On the basis of a one-dimensional liquid flow along a horizontal path, theoretical tracerconcentration/time behavior at any given locations along the path are calculated: the parameters used are the distance from the tracer release point and the average flow velocity. These calculations show the relationships between the distance and the tracer arrival time, and between the distance and the peak concentration time. These relationships are then plotted on a group of curves. A simple method, based on these theoretical curves, and field tracer test data showing both the tracer initial returns and its peak concentration times, can be used to estimate the flow velocity and the length of the flow path between a tracer release well and an observation well. This method was tested by comparing the theoretical results with actual field data from two geothermal areas. The results of this comparison show that this method can be successfully used when tracer concentration peaks are clearly recognizable.
For Hot Dry Rock (HDR) geothermal energy development, it is necessary to establish techniques for creating artificial fractures and for evaluating a man-made circulation system as geothermal reservoirs. In this study, we have developed the Fluid Flow Tomography (FFT) technique using the Vertical Electric Profiling (VEP/hole-to-surface) method in which a casing pipe of fracturing well can be used for a current electrode. The fluid flow behavior was continuously detected and monitored with 30 stations on the ground surface during massive hydraulic fracturing operations. The VEP method provides lateral distribution of major fractures with time, while the crosshole (hole-to-hole) survey gives informations on fracture depths connected among the injection and production wells. Therefore, we can image the fluid front with time variations and major fractures in three-dimentions by the joint use of VEP (hole-to-surface) and crosshole (hole-to-hole) surveys on the HDR project.
The purpose of this study was to clarify the level of thermal output per DCHE at which power generation using a downhole coaxial heat exchanger (DCHE) becomes economical. Another goal was to clarify the geothermal resources favourable for this system. The following conclusions are drawn in this paper: (1) When heat is transferred only by conduction in the formation as in Hot Dry Rock, the power generation sytem appears to be uneconomical. On the other hand, in the case of Hot Wet Rock where the convective heat transfer mechanism is dominant, there appears to be a greater possibility of the realization of this system. (2) In the case in which the estimated net thermal output after one year of operation was 10.4 MWt/DCHE, the adjusted mean power generation cost for 15 years of plant operation under the current subsidy system was estimated to be 16.4 Yen/kWh. In this case, the power generation system might become economical in the near future. Hence, under conditions similar to those assumed in this study, 10 MWt/DCHE of the net thermal output is though to be a good criterion for judging whether the system is practical or not. In order to investigate the possibility of the realization of this system and to clarify the favourable characteristics of the formation in further detail, it is essential to accumulate in-situ data carrying out heat extraction experiments in high temperature and permeable formation.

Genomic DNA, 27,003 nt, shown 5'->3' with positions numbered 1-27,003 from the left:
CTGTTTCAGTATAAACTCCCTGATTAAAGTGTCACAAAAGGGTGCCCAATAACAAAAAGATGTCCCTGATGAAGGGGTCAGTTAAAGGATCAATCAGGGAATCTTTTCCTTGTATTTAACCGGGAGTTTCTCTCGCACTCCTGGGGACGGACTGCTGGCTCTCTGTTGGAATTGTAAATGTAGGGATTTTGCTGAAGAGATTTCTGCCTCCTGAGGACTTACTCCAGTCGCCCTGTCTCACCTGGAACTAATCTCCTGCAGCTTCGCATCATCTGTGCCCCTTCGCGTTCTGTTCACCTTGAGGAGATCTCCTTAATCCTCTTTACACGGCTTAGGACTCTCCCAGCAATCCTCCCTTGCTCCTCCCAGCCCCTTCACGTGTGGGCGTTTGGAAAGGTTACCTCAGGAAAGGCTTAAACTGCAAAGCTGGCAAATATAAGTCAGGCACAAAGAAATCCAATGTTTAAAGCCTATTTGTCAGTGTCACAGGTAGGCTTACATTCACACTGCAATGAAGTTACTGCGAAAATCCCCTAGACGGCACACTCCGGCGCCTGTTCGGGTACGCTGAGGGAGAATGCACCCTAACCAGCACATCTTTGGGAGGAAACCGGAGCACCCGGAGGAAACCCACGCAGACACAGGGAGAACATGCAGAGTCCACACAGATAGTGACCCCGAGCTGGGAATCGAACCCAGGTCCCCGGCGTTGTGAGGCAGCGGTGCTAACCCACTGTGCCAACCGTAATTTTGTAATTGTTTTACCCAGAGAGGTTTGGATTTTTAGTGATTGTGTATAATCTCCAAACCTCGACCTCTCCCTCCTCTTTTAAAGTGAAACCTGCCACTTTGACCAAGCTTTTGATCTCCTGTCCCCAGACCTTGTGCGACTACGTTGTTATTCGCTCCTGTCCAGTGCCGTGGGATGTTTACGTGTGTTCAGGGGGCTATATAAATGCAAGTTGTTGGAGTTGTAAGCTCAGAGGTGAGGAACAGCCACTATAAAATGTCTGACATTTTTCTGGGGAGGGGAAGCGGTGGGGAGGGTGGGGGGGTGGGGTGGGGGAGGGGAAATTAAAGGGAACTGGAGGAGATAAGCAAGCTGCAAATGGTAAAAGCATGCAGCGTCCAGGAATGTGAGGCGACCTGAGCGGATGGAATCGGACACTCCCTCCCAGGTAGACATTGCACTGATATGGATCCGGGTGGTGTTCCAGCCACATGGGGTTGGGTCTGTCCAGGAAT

Silicic magma-wall rock interactions are poorly understood compared with shallow-depth geothermal phenomena. Knowledge on the surroundings of old intrusive bodies exposed at the surface suggests that such interactions may occur in two types: contact metamorphism or high temperature hydrothermal alteration related to a porphyry-type deposit. Their features are in contrast with each other and indicate that contact metamorphism may result from the thermal conduction from the magma, while hydrothermal alteration of the porphyry-type deposit may result from the juvenile brine released from the magma. Factors controlling these alternatives are considered and two hypotheses are suggested. One is the effect of the permeability of wall rocks, and the other is that of the two-phase region of juvenile magmatic fluids.The latter is probably more essential but the former is also not negligible. Both hypotheses suggest that, if the top of the magma is shallower than ca. 2.5 kilometers, hydrothermal alteration of the porphyry-type deposit occurs, whereas, if it is deeper than ca.2.5 kilometers, contact metamorphism occurs.
Numerical simulations of pressure transients during nonisothermal injection tests in geothermal reservoirs were carried out. The downhole pressure response to a cold water injection test (into a hot aquifer) was shown to consist of three portions when pressure disturbance was plotted as function of the logarithm of time. The first is a straight-line portion of which the slope is dictated by the viscosity of hot water. This initial period lasts until approximately one wellbore volume of water has been injected. Next, when cold water begins to enter the formation, pressure begins to increase very rapidly. The slope of the [P-log (t)] curve becomes very steep. Finally, at later times, another asymptotic straight-line region is approached. In the porousmedium case, or the fracturedmedium case when its fracture spacing is not too large, the slope of this late-time asymptotic region is governed by the viscosity of cold water. For larger fracture separations, the slope of this late-time region is governed by the average of injected and reservoir fluid viscosities. An approximate analytical solution for this problem (“borehole capacity effects”) was also developed for the porous-medim and the fractured-medium of large fracture spacing cases.